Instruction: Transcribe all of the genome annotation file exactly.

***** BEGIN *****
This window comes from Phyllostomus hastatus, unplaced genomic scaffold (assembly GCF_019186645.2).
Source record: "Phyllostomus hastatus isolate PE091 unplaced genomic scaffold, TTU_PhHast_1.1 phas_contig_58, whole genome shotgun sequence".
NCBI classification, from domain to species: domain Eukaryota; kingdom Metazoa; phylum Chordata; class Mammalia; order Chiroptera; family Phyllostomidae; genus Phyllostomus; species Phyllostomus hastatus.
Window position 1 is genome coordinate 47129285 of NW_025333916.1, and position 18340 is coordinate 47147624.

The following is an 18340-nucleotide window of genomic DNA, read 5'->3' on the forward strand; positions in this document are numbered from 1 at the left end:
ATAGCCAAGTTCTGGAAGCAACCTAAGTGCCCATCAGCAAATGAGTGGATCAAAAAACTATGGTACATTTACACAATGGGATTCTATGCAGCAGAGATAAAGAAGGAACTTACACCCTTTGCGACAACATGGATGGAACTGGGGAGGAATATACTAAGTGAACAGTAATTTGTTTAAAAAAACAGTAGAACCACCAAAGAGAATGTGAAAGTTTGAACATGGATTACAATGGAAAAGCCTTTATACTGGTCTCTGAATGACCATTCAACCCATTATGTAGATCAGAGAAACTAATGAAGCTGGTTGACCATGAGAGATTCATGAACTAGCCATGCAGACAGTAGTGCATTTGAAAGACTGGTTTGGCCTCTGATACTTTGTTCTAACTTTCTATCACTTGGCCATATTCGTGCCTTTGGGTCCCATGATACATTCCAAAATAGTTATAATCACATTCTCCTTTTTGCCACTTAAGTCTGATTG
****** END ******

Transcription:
This window comes from Phyllostomus hastatus, unplaced genomic scaffold (assembly GCF_019186645.2).
Source record: "Phyllostomus hastatus isolate PE091 unplaced genomic scaffold, TTU_PhHast_1.1 phas_contig_58, whole genome shotgun sequence".
NCBI classification, from domain to species: domain Eukaryota; kingdom Metazoa; phylum Chordata; class Mammalia; order Chiroptera; family Phyllostomidae; genus Phyllostomus; species Phyllostomus hastatus.
Window position 1 is genome coordinate 47129285 of NW_025333916.1, and position 18340 is coordinate 47147624.

The following is an 18340-nucleotide window of genomic DNA, read 5'->3' on the forward strand; positions in this document are numbered from 1 at the left end:
ATAGCCAAGTTCTGGAAGCAACCTAAGTGCCCATCAGCAAATGAGTGGATCAAAAAACTATGGTACATTTACACAATGGGATTCTATGCAGCAGAGATAAAGAAGGAACTTACACCCTTTGCGACAACATGGATGGAACTGGGGAGGAATATACTAAGTGAACAGTAATTTGTTTAAAAAAACAGTAGAACCACCAAAGAGAATGTGAAAGTTTGAACATGGATTACAATGGAAAAGCCTTTATACTGGTCTCTGAATGACCATTCAACCCATTATGTAGATCAGAGAAACTAATGAAGCTGGTTGACCATGAGAGATTCATGAACTAGCCATGCAGACAGTAGTGCATTTGAAAGACTGGTTTGGCCTCTGATACTTTGTTCTAACTTTCTATCACTTGGCCATATTCGTGCCTTTGGGTCCCATGATACATTCCAAAATAGTTATAATCACATTCTCCTTTTTGCCACTTAAGTCTGATTG